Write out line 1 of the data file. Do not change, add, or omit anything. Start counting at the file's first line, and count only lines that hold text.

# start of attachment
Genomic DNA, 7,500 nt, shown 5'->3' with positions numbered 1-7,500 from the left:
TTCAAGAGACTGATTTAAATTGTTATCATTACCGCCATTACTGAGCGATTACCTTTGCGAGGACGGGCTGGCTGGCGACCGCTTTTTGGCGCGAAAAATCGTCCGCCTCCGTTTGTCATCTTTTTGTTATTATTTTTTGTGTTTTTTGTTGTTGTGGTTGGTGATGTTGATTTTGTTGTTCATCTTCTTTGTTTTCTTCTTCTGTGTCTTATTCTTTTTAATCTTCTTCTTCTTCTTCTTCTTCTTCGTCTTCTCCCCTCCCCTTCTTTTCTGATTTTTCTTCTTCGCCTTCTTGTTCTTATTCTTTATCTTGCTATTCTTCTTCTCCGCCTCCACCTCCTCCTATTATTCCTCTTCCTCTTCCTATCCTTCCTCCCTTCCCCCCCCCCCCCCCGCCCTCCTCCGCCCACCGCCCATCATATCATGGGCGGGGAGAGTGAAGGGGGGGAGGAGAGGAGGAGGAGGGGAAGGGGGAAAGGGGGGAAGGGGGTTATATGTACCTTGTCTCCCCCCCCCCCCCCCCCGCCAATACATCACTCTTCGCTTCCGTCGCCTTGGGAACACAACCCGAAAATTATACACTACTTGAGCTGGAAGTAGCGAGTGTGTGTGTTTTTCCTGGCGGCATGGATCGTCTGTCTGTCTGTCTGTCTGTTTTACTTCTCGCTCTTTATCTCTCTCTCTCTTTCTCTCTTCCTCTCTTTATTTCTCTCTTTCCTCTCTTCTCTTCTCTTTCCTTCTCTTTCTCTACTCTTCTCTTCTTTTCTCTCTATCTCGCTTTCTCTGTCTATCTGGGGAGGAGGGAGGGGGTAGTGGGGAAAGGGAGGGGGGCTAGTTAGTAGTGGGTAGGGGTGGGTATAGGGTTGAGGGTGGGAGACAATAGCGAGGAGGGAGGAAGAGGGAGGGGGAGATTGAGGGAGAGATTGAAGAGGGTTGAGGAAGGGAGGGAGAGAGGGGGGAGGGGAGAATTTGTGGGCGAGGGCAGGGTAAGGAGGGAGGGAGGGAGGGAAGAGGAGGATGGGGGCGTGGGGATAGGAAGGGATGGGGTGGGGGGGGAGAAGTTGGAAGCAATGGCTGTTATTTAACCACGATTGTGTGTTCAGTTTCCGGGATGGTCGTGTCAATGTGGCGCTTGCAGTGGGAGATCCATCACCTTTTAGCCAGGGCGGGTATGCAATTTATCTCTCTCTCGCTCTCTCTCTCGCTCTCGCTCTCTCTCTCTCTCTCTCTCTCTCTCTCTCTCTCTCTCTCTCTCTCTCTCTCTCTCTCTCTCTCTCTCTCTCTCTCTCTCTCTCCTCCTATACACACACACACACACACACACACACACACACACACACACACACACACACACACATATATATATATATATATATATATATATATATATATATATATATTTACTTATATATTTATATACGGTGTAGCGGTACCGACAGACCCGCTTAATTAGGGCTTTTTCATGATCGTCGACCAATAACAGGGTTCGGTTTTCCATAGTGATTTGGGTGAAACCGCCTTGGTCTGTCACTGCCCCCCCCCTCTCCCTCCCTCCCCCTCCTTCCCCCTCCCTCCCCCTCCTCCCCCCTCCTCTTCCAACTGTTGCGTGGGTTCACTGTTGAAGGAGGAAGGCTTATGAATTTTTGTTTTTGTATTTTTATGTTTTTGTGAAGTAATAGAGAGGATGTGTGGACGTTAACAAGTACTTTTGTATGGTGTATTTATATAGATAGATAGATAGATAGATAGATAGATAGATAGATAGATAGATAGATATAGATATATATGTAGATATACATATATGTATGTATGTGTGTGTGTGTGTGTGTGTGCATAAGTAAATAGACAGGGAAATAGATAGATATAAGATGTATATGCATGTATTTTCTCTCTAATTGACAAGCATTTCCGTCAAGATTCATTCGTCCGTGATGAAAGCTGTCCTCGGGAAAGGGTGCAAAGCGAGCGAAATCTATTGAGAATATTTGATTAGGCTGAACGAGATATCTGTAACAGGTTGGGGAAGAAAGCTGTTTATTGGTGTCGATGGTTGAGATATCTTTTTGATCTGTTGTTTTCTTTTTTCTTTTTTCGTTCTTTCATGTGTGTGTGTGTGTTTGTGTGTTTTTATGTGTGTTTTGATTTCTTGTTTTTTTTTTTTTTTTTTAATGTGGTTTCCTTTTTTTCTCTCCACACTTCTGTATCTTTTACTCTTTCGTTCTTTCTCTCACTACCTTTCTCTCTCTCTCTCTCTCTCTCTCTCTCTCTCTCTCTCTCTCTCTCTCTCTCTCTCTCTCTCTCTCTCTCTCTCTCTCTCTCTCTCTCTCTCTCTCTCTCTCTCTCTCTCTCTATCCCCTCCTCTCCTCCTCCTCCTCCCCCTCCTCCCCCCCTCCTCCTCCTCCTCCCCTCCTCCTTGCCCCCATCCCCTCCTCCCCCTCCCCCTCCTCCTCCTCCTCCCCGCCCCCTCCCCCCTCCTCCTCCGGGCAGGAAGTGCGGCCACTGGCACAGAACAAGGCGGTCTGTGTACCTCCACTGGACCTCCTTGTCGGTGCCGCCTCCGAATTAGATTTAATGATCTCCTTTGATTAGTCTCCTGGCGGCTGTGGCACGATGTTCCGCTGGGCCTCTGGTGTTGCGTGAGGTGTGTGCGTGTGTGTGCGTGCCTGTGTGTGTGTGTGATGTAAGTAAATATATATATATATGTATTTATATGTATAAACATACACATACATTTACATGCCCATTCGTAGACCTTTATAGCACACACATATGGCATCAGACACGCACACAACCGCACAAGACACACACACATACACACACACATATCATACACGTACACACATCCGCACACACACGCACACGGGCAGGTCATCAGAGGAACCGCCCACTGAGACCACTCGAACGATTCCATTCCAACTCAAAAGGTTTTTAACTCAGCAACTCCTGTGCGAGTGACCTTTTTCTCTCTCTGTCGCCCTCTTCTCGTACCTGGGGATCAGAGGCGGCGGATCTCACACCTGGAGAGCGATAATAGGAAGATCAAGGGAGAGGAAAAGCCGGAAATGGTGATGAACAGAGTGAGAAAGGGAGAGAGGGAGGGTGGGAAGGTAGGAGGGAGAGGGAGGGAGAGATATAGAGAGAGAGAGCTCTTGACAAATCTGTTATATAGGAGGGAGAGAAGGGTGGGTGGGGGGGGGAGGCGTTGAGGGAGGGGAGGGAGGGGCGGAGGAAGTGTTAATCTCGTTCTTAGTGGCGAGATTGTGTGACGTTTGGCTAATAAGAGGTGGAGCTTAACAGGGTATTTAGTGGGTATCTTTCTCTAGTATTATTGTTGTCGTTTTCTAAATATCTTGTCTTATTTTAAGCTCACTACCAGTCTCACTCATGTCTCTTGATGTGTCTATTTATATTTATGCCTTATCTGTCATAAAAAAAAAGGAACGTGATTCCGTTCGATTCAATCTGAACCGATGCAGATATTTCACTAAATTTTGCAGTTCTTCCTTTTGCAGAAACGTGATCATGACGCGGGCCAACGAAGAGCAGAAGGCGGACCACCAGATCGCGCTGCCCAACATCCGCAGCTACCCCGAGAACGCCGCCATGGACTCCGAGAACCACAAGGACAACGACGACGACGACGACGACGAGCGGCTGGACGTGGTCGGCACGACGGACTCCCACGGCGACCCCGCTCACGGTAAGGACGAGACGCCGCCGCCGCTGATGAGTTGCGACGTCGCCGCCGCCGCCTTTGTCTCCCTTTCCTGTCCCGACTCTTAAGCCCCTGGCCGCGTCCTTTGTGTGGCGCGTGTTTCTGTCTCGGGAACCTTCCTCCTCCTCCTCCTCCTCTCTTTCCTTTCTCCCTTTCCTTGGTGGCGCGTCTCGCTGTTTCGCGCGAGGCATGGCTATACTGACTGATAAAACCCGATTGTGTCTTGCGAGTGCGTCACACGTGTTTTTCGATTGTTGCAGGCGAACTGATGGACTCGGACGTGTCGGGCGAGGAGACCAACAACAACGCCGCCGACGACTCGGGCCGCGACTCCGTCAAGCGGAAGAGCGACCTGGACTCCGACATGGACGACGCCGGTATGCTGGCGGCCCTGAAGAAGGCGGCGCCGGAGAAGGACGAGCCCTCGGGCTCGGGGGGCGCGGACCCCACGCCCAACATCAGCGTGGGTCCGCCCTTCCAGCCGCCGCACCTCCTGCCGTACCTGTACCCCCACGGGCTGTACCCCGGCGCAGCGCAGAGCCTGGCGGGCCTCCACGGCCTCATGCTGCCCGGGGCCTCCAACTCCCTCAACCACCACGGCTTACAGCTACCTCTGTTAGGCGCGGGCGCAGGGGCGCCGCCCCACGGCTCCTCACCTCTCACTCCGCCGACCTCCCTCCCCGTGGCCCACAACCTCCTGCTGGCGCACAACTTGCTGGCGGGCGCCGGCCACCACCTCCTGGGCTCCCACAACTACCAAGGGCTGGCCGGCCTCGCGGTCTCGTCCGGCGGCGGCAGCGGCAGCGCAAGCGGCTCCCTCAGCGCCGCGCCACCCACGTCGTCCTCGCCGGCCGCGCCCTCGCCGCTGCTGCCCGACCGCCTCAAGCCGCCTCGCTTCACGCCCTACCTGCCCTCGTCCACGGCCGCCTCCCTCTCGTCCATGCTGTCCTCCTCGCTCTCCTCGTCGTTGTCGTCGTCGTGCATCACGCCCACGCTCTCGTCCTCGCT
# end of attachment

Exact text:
Genomic DNA, 7,500 nt, shown 5'->3' with positions numbered 1-7,500 from the left: